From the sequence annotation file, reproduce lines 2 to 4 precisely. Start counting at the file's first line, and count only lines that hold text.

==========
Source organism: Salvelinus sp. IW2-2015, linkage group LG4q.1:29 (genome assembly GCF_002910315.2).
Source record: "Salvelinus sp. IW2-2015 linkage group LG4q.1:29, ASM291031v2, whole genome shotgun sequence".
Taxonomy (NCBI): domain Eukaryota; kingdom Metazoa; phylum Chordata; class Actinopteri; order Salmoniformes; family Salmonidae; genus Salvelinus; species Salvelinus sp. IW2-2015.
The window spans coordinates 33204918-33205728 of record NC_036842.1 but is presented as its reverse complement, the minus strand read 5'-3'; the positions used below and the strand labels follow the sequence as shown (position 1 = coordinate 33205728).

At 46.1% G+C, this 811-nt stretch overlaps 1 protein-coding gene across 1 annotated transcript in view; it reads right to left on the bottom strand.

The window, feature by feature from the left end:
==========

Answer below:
Source record: "Salvelinus sp. IW2-2015 linkage group LG4q.1:29, ASM291031v2, whole genome shotgun sequence".
Taxonomy (NCBI): domain Eukaryota; kingdom Metazoa; phylum Chordata; class Actinopteri; order Salmoniformes; family Salmonidae; genus Salvelinus; species Salvelinus sp. IW2-2015.
The window spans coordinates 33204918-33205728 of record NC_036842.1 but is presented as its reverse complement, the minus strand read 5'-3'; the positions used below and the strand labels follow the sequence as shown (position 1 = coordinate 33205728).